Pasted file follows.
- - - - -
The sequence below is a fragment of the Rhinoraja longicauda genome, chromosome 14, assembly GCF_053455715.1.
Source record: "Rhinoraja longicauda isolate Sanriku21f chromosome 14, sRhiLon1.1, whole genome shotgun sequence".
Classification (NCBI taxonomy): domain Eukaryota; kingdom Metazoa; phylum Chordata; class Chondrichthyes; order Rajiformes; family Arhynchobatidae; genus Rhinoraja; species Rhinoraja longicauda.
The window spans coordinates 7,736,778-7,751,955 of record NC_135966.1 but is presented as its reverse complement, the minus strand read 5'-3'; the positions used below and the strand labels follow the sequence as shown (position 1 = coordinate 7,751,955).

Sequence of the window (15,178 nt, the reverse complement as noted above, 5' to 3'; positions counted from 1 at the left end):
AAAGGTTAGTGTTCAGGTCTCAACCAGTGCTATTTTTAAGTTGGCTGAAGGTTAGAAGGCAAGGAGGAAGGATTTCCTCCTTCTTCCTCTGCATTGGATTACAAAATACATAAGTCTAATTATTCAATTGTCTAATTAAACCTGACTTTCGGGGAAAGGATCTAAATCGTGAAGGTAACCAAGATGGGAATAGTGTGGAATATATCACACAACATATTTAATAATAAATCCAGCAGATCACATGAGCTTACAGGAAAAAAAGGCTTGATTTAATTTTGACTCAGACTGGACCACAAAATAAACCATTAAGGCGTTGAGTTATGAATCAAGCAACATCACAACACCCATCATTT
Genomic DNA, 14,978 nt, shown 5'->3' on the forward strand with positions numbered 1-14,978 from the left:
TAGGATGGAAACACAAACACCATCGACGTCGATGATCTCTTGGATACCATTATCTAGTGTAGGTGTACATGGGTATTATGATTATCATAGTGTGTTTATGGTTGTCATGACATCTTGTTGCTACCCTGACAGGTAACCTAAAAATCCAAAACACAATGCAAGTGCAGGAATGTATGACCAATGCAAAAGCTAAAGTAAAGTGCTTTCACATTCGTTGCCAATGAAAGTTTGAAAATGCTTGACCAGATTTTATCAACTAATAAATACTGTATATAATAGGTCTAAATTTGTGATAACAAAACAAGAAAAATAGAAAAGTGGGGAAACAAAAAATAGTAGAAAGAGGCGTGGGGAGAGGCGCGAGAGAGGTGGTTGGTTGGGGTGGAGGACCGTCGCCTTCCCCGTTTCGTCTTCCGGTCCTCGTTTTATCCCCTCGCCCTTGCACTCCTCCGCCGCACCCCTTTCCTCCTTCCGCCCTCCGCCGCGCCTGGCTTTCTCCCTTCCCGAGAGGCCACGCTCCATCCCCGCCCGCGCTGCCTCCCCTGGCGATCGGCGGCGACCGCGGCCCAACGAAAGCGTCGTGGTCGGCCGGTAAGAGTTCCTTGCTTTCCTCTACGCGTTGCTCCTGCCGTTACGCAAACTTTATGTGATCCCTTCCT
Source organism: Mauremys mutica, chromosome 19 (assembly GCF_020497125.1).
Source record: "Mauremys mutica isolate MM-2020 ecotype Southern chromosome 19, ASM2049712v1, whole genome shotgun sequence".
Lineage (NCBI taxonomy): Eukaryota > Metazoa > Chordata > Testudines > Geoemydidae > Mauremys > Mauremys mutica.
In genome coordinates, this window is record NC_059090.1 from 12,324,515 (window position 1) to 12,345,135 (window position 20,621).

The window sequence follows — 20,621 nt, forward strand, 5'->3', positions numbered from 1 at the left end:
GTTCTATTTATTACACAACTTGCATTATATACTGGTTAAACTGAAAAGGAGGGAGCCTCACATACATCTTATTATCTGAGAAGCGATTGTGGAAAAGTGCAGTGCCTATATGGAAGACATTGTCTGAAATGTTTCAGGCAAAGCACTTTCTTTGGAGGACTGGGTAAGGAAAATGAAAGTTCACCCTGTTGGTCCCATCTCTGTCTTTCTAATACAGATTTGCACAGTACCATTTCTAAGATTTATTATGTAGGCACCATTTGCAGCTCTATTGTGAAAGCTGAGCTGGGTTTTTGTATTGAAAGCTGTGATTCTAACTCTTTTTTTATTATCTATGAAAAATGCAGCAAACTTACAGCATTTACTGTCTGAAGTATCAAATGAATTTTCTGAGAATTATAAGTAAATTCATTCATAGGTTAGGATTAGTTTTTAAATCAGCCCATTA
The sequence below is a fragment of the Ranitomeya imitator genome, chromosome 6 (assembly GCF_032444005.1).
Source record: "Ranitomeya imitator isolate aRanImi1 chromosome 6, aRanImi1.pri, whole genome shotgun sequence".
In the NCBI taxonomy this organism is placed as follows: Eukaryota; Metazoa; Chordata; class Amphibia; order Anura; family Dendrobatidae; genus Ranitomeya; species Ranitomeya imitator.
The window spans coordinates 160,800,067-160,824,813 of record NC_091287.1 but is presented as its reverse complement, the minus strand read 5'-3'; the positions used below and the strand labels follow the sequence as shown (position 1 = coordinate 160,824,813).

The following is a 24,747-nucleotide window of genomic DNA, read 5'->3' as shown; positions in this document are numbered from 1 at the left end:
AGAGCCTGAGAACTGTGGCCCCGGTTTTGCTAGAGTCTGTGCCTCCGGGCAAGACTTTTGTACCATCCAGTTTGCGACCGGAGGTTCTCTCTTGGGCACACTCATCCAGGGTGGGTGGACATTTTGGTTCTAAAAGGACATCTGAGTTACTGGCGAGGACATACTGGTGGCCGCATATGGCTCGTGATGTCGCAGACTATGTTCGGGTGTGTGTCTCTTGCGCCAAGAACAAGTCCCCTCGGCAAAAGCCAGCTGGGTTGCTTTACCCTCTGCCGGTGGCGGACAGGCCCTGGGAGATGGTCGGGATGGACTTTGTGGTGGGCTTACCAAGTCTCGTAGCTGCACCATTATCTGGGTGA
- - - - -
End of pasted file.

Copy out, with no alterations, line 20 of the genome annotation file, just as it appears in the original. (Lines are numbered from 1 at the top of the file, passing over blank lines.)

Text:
AGAGCCTGAGAACTGTGGCCCCGGTTTTGCTAGAGTCTGTGCCTCCGGGCAAGACTTTTGTACCATCCAGTTTGCGACCGGAGGTTCTCTCTTGGGCACACTCATCCAGGGTGGGTGGACATTTTGGTTCTAAAAGGACATCTGAGTTACTGGCGAGGACATACTGGTGGCCGCATATGGCTCGTGATGTCGCAGACTATGTTCGGGTGTGTGTCTCTTGCGCCAAGAACAAGTCCCCTCGGCAAAAGCCAGCTGGGTTGCTTTACCCTCTGCCGGTGGCGGACAGGCCCTGGGAGATGGTCGGGATGGACTTTGTGGTGGGCTTACCAAGTCTCGTAGCTGCACCATTATCTGGGTGA